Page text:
Contribution of Peripheral Chemoreceptor Drive in Exercise Hyperpnea in Humans
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The peripheral chemoreceptors play a dominant role in the respiratory compensation of lactic acidosis during heavy exercise of humans. Our object was to determine the contribution of peripheral chemoreceptors to exercise hyperpnea during mild to moderate and heavy exercise above the anaerobic threshold. We used a hyperoxic suppression test in six normal male subjects. Inspired gas was abruptly changed without the subject's knowledge from air to pure oxygen for 5 to 6 breaths. The maximal ventilatory depression after O<sub>2</sub> breathing was 5.5 ± 1.7 L/min (BTPS) at mild exercise, and the depression increased with increasing exercise intensity up to 12.8 ± 4.1 L/min (BTPS). The relative contribution of the peripheral chemoreceptors to ventilation in terms of percentage of the maximal ventilatory depression was maintained, being 20% throughout the entire work ranges studied. The contribution of the peripheral chemoreceptors to total ventilation is hardly altered by lactic acidosis caused by heavy exercise above the anaerobic threshold according to our data. These results suggested that the peripheral chemoreceptors may not be solely responsible for excessive hyperventilation, or residual activities of peripheral chemoreceptors still exist after O<sub>2</sub> breathing especially during heavy exercise above the anaerobic threshold.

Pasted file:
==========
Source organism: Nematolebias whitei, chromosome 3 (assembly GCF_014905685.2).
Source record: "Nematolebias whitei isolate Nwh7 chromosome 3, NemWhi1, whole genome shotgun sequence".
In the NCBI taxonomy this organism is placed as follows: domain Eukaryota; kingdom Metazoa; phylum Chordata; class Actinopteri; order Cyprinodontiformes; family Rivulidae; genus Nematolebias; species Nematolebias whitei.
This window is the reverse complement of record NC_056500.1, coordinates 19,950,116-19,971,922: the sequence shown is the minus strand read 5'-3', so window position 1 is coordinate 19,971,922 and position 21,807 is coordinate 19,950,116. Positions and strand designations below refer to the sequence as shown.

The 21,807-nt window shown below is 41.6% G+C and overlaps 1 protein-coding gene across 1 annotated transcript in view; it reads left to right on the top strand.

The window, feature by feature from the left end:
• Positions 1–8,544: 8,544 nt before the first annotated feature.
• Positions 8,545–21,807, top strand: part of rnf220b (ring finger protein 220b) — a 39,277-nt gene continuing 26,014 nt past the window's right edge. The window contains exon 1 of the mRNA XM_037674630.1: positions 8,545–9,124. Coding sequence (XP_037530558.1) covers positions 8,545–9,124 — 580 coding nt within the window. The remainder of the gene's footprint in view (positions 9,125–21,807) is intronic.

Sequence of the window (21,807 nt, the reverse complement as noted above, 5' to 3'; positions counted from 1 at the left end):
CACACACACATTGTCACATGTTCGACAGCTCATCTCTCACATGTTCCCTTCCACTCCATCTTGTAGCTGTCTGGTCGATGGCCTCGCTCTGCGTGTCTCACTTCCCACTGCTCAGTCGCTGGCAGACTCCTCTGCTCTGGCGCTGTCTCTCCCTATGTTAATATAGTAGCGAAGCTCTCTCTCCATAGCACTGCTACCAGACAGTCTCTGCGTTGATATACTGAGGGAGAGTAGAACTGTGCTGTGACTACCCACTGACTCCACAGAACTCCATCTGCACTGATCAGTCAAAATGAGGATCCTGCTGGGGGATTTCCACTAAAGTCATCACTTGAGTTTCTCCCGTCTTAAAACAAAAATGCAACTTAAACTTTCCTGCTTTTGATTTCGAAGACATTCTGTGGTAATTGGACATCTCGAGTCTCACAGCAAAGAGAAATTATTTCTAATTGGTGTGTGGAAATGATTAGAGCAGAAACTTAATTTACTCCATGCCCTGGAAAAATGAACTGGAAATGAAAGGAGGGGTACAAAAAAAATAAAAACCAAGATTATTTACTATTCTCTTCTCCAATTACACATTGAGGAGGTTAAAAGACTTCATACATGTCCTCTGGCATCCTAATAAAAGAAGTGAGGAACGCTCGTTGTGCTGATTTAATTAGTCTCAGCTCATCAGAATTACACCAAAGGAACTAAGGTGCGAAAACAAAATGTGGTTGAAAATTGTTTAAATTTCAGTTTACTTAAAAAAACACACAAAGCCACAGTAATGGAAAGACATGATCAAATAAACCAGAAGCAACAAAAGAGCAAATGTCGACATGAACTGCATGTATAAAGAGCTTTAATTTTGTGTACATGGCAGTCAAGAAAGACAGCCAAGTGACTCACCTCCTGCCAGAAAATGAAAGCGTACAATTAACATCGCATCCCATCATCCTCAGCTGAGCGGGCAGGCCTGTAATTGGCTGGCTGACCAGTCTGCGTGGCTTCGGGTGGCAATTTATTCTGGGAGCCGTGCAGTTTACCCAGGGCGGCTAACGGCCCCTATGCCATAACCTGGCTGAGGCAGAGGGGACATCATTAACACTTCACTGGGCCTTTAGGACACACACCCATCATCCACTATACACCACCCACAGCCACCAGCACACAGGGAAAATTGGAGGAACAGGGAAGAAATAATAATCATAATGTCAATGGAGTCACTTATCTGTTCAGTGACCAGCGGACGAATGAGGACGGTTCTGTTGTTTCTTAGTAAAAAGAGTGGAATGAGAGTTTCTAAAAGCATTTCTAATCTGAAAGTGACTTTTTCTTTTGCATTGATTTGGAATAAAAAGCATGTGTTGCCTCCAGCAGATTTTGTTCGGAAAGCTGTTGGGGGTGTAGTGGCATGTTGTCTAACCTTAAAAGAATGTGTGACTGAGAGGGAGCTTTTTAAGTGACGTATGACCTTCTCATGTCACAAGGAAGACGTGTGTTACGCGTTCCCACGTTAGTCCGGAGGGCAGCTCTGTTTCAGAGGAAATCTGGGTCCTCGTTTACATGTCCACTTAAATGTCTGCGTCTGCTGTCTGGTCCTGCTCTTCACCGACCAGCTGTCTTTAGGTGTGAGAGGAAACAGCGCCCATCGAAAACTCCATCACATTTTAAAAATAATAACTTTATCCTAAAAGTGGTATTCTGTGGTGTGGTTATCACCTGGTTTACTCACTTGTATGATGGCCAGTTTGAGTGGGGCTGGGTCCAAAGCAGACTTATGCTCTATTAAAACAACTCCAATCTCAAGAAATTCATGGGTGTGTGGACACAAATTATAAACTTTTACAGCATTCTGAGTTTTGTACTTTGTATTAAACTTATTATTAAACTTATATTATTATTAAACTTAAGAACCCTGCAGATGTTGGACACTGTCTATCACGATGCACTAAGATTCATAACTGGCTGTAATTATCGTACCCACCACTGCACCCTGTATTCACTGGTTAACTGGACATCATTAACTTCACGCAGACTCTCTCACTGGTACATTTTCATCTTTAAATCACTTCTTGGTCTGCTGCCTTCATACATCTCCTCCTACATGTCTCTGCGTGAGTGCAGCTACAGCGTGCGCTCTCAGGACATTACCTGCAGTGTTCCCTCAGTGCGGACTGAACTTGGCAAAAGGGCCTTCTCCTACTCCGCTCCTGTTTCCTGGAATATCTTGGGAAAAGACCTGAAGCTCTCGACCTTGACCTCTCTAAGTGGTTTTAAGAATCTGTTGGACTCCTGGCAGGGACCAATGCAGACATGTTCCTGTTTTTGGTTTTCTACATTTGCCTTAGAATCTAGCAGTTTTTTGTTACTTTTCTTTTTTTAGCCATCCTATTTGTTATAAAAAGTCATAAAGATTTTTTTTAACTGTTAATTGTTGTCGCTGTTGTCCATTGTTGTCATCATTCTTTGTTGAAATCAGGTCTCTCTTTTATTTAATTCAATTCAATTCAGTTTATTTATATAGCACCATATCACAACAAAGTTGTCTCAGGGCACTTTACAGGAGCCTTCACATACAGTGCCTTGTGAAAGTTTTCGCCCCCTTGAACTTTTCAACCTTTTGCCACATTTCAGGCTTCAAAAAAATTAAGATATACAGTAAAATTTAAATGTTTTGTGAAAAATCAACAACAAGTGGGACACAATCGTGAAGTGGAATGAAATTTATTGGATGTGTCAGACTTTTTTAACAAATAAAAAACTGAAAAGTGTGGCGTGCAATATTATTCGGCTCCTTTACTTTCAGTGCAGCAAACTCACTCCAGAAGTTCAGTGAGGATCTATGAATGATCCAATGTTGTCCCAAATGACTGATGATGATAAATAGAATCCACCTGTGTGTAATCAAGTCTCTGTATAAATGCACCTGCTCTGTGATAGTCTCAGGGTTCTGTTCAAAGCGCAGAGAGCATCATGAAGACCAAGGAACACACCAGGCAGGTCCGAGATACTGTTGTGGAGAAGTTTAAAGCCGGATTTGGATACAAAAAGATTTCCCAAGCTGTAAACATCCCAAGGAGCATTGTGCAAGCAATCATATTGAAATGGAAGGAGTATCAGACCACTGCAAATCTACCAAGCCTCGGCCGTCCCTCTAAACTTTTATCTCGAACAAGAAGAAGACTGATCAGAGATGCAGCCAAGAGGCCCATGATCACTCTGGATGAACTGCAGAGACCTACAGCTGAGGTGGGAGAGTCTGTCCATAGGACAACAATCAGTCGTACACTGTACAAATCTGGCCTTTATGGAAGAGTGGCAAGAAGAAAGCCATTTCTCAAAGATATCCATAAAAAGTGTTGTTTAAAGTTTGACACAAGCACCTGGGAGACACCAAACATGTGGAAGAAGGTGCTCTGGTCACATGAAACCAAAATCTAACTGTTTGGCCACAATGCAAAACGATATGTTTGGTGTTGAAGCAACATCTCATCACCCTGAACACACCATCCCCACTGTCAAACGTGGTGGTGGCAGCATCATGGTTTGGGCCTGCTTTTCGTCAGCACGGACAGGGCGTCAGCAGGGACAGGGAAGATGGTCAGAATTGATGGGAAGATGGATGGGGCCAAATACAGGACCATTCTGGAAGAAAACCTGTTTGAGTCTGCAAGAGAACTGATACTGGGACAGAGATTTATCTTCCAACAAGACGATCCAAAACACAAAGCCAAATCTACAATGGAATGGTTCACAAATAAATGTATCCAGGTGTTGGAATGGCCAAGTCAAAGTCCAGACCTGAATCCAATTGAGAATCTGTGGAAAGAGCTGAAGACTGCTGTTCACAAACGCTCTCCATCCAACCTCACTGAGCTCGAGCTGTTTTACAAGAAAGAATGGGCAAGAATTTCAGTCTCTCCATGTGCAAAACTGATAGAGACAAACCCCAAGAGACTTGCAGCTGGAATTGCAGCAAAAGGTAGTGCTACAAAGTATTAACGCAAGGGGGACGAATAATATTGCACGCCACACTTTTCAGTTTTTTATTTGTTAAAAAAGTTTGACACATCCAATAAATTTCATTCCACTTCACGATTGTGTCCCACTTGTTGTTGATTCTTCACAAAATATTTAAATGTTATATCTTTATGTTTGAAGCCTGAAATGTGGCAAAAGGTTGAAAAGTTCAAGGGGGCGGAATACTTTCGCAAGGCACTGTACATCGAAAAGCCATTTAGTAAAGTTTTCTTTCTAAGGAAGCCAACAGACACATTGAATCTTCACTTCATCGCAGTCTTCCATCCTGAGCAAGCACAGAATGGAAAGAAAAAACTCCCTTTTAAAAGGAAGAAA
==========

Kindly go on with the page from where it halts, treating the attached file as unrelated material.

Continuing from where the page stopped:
- Journal of PHYSIOLOGICAL ANTHROPOLOGY and Applied Human Science
Journal of PHYSIOLOGICAL ANTHROPOLOGY and Applied Human Science 15(6), 259-266, 1996-11-01
Japan Society of Physiological Anthropology